To Kill a Mockingbird
I recently read To Kill a Mockingbird for a class I was taking. I first read it in high school. I liked it. I could relate to Jem and Scout. I found the social justice themes exciting. Reading it again thirty years later, though, was way better.
There are several reasons why, I think, the book improved with (my) age. First, I could identify with all of the adult characters, especially Atticus and Cal. I’m not claiming to be a lot like either of them. I don’t know that I’d have the guts to take on a lynch mob with only a newspaper. But they are both parental figures for Jem and Scout, trying to set a good example and teach important lessons. Since I have a daughter not much older than Scout, that really speaks to me.
Second, the narration really struck me this time around. It’s first person from a child’s point of view. This allowed Harper Lee the ability to make her points so much better than third person or an adult POV would have. Third person would have been too heavy handed. And Scout being so young, it allowed for explanations that would have been absurd with an adult point of view. Too many authors fail to take POV into consideration, but Lee nailed it.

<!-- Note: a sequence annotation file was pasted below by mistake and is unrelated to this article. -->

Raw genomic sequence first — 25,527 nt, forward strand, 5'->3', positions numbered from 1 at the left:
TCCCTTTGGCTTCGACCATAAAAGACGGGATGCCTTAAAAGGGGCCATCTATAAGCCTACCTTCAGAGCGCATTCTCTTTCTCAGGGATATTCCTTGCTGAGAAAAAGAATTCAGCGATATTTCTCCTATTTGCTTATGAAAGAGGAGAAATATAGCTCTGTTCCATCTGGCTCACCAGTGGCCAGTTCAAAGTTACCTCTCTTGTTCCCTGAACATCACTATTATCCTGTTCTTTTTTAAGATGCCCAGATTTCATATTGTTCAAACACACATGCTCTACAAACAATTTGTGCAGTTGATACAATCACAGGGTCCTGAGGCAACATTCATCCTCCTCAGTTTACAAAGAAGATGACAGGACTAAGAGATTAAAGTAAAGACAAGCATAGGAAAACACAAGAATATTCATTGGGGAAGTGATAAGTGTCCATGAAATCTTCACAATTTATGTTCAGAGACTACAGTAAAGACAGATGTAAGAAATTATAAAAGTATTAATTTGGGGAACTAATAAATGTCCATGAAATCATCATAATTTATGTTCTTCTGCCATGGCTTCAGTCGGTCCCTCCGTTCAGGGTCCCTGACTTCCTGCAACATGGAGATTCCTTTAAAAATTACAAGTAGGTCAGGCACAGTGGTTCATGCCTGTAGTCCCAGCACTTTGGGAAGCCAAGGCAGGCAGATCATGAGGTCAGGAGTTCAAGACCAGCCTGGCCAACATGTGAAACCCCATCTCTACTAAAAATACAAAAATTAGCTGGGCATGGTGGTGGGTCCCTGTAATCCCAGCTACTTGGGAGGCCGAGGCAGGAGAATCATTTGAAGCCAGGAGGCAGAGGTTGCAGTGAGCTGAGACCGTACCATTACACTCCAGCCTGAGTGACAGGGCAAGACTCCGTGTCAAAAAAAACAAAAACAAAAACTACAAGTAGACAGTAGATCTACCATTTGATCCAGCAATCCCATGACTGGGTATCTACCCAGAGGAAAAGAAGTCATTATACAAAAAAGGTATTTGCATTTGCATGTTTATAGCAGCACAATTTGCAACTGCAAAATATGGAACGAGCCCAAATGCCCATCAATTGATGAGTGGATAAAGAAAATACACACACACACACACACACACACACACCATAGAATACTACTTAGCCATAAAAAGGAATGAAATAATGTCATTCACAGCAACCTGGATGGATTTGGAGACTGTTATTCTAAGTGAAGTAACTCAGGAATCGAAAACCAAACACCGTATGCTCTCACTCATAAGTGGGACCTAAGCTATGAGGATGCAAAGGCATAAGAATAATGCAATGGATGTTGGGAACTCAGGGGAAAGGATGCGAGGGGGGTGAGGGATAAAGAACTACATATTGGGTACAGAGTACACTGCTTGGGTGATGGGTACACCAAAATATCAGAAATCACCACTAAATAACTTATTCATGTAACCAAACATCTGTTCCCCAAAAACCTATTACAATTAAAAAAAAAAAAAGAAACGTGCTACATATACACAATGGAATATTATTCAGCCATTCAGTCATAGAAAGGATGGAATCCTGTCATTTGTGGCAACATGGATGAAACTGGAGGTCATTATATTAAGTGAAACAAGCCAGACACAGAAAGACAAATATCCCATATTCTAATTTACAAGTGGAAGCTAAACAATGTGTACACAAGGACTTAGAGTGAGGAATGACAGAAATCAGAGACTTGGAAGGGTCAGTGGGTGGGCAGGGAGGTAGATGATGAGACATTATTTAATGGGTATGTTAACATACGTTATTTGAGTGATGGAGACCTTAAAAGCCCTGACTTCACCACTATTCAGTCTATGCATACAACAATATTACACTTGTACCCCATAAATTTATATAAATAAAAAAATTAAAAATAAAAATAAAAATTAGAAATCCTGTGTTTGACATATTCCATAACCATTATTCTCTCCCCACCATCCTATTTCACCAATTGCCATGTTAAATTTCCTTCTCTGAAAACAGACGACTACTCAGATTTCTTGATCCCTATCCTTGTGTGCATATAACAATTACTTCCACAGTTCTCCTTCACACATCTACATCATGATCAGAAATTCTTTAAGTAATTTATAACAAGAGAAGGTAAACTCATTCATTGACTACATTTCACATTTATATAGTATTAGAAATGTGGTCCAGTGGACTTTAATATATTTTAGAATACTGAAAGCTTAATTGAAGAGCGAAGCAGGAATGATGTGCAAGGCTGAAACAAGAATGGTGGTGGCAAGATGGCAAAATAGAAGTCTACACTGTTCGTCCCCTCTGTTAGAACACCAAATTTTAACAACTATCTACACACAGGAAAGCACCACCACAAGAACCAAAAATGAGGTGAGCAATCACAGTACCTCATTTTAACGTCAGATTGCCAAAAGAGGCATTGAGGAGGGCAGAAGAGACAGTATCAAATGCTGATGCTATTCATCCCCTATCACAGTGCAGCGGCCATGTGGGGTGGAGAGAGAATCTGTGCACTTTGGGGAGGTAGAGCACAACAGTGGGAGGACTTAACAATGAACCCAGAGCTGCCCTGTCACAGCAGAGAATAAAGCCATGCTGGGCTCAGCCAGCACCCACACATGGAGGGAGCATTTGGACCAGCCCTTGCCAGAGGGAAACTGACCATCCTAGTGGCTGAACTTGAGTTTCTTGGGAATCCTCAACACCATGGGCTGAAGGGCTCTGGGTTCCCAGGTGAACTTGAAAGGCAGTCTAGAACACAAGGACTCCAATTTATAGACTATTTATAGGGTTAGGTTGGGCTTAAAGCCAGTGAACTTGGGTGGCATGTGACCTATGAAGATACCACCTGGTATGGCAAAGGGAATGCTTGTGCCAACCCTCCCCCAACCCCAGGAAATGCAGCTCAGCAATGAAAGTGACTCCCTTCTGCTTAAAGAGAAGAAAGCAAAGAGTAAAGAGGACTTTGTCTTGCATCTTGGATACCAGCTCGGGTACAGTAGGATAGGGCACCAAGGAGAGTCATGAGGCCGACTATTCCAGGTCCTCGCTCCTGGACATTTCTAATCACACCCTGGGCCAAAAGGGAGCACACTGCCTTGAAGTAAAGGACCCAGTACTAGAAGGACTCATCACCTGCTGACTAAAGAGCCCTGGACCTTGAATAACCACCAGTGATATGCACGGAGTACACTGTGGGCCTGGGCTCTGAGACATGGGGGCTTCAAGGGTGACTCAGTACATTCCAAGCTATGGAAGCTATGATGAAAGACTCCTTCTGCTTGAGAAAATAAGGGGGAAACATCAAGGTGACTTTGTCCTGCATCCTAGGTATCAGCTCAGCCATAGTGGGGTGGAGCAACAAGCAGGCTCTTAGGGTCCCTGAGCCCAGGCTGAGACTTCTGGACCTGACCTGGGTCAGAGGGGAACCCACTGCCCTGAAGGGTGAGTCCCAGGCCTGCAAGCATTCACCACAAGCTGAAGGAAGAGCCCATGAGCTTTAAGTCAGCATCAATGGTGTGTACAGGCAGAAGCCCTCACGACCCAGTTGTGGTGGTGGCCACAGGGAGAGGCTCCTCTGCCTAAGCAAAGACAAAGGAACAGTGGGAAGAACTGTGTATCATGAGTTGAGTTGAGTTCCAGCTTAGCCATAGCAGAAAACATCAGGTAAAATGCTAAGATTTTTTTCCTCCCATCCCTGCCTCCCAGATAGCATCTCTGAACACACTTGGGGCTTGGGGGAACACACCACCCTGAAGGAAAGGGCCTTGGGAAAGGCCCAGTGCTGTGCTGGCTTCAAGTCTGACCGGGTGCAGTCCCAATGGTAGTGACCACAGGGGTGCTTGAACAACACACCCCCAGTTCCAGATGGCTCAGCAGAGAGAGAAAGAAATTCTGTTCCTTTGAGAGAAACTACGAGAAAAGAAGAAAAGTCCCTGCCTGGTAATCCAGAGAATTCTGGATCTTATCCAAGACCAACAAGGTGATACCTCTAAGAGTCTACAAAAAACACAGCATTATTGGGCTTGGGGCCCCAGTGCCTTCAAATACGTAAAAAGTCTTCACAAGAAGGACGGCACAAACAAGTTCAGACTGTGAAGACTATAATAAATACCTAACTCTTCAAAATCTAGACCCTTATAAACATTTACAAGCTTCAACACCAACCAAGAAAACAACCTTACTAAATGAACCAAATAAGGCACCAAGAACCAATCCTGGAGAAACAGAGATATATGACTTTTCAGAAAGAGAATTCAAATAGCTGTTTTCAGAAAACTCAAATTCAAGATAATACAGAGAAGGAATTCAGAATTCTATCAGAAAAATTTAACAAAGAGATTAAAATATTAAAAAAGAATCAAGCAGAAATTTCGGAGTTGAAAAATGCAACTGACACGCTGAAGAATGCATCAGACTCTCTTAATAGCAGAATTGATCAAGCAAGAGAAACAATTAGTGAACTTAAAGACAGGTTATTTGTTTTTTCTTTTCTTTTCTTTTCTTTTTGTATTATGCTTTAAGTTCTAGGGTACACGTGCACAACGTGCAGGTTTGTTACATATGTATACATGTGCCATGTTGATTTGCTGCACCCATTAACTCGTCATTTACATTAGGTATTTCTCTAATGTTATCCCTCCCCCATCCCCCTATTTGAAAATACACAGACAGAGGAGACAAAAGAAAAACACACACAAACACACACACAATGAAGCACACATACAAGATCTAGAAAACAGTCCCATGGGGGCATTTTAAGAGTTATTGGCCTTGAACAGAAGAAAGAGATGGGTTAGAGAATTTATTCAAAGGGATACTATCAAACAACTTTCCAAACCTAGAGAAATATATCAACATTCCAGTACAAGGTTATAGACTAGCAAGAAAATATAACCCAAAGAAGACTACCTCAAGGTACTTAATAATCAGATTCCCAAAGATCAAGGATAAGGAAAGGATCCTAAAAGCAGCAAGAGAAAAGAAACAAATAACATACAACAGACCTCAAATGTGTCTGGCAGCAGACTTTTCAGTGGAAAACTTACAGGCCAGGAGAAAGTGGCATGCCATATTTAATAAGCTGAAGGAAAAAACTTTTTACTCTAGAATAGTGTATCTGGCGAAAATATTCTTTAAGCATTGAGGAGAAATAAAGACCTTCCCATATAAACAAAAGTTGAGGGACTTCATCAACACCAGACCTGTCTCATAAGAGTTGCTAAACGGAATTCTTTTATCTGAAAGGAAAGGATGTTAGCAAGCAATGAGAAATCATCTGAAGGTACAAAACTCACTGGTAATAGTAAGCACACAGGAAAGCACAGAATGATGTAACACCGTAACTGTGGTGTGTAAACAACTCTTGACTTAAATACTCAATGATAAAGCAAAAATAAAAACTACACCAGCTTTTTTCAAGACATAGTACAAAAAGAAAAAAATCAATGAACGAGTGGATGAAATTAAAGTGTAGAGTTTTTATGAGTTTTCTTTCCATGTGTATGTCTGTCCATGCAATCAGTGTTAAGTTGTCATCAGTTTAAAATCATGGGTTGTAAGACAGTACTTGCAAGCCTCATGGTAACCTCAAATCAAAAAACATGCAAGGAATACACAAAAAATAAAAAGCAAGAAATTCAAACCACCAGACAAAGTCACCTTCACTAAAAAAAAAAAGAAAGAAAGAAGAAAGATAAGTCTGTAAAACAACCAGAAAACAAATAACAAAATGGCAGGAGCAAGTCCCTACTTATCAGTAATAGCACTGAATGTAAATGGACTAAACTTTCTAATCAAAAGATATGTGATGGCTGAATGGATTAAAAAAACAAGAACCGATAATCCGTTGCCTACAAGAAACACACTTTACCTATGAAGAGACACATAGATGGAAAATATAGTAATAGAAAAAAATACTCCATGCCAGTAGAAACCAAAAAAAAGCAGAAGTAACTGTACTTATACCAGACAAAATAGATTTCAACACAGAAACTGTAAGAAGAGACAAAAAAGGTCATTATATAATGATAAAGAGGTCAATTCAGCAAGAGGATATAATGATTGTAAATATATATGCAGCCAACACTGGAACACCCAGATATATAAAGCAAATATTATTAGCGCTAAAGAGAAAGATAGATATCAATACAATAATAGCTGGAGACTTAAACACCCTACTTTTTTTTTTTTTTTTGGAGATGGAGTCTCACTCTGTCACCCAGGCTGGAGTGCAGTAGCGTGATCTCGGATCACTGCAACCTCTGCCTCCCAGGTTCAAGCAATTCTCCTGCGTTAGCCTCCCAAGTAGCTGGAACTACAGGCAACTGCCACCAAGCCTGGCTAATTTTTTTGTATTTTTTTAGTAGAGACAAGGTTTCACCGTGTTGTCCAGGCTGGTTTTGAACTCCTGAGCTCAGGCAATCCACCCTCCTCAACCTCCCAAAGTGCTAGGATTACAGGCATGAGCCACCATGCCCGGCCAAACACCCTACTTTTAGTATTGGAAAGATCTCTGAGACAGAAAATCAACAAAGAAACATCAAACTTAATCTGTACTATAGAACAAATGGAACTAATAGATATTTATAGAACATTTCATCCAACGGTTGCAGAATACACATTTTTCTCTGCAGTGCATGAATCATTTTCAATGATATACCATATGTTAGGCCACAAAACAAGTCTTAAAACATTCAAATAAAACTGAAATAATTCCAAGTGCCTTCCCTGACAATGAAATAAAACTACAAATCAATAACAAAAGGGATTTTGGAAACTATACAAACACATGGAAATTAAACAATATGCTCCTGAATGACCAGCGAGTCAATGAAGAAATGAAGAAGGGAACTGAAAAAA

Third, the setting hit a lot harder on this read. I don’t know if that’s because I had never really traveled when I first read it. Or maybe it’s climate change, I totally get Jem desperately wanting to build a snowman now. Maybe it’s because I read it long before Michael Brown, George Floyd, and Trayvon Martin. Heck, it was even before Rodney King. I was aware of the history in high school, but it didn’t feel like my lived experience in any way. I know that speaks to my somewhat insulated childhood. Let’s just say that, as an adult, Scout’s experiences are more mirror than window.
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I know lots and lots of us read this book in high school like I did. I strongly recommend dusting it off and reading it as an adult. It’s wonderful and you won’t be sorry.